- Oral presentation
- Open Access
HIV replication and evolution in patients on highly active antiretroviral therapy
Retrovirologyvolume 3, Article number: S11 (2006)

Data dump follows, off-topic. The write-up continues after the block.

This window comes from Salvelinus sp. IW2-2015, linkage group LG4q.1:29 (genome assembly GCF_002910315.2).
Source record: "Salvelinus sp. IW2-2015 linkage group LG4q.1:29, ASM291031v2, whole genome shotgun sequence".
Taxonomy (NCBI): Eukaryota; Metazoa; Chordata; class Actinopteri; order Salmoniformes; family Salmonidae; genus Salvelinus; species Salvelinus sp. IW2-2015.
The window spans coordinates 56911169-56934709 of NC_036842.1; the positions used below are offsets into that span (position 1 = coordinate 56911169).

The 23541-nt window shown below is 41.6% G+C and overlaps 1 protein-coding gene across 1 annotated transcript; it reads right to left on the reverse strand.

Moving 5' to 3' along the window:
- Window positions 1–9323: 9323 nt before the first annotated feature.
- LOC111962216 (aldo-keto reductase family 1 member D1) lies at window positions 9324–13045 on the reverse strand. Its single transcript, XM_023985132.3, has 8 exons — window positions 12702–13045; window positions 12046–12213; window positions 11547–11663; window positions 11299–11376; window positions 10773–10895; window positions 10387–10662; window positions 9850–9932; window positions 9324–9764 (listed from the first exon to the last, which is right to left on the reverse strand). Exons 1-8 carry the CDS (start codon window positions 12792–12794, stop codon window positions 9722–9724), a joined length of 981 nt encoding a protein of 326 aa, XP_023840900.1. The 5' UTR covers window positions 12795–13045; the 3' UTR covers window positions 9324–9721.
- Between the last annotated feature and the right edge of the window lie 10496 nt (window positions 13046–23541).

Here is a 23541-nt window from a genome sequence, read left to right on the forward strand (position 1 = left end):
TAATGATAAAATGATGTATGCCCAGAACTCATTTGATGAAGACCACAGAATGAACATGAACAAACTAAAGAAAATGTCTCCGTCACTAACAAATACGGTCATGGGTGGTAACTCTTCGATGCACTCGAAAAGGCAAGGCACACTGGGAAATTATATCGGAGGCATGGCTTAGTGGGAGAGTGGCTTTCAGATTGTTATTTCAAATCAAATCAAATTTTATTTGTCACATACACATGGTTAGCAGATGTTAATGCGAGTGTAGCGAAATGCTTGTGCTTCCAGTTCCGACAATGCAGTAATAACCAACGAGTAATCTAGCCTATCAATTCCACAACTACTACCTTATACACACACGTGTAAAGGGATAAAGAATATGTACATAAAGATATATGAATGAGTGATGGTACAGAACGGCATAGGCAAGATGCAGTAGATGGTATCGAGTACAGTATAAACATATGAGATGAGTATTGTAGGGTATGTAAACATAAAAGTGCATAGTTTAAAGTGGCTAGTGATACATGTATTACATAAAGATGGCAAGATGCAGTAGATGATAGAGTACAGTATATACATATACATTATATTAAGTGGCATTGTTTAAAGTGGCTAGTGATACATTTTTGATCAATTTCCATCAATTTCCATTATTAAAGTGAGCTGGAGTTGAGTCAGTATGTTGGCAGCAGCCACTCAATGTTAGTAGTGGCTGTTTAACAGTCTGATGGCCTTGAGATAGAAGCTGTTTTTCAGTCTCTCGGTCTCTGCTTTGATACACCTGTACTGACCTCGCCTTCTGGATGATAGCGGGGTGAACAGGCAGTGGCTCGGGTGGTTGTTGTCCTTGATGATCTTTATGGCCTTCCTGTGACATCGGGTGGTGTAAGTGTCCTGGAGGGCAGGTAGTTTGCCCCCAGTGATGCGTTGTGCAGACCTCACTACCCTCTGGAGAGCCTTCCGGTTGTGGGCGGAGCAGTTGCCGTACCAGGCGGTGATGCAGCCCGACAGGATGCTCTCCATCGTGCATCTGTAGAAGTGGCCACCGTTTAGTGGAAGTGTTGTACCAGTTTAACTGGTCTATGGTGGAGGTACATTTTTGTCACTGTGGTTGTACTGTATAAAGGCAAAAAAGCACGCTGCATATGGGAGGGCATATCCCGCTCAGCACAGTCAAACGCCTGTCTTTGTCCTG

Treatment of HIV-1 infection with highly active antiretroviral therapy (HAART) reduces viremia to below the detection limit of ultrasensitive clinical assays. However, HIV-1 persists in resting CD4+ T cells and possibly other reservoirs. In patients on HAART, HIV-1 persistence is evidenced not only by the latent reservoir in resting CD4+ T cells but also by free virus in the plasma. Given the short half-life of free virus, this residual viremia indicates active virus production. This virus production may reflect low-level ongoing replication that continues despite HAART and/or release of virus from latently infected cells that become activated or from other stable cellular reservoirs. With respect to the issue of drug resistance, it is of particular importance to determine whether ongoing replication continues on HAART because the evolution of resistance can only take place if there are new cycles of replication. The direct characterization of residual viremia provides a window into this state of virologic suppression and a means for determining the importance of different mechanisms of viral persistence. Characterization of this residual viremia has been limited because of the technical difficulties involved in the analysis of extremely low numbers of viral RNA templates. To obtain sufficient numbers of independent viral clones from the plasma of patients on HAART, we have carried out intensive sampling in a series of patients and analyzed plasma virus genotypes with a sensitive RT-PCR method. Viral variants in the plasma were compared to viruses in the latent reservoir. The results provided evidence that in some patients on HAART, much of the residual viremia is due to continued production of a small number of viral clones over prolonged periods without evident sequence change by cells that are not well represented in the circulation. The static nature of the residual viremia is not consistent with ongoing viral replication. These results have implications for understanding HIV-1 persistence and treatment failure.